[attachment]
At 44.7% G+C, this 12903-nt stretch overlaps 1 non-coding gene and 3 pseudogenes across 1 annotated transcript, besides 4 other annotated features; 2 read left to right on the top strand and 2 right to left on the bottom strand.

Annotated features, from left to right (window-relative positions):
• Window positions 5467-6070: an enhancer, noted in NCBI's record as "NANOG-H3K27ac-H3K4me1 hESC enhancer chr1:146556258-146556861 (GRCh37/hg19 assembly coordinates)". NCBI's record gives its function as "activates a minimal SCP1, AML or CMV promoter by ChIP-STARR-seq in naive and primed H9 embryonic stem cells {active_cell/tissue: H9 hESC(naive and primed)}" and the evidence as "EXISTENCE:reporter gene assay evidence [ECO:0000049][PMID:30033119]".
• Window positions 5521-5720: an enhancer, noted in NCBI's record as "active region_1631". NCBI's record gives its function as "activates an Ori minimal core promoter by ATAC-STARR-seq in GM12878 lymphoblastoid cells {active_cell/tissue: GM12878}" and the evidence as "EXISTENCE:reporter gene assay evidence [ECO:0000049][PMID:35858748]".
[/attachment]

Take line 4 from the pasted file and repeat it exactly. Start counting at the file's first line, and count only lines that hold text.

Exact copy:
• Window positions 5521-5720: an enhancer, noted in NCBI's record as "active region_1631". NCBI's record gives its function as "activates an Ori minimal core promoter by ATAC-STARR-seq in GM12878 lymphoblastoid cells {active_cell/tissue: GM12878}" and the evidence as "EXISTENCE:reporter gene assay evidence [ECO:0000049][PMID:35858748]".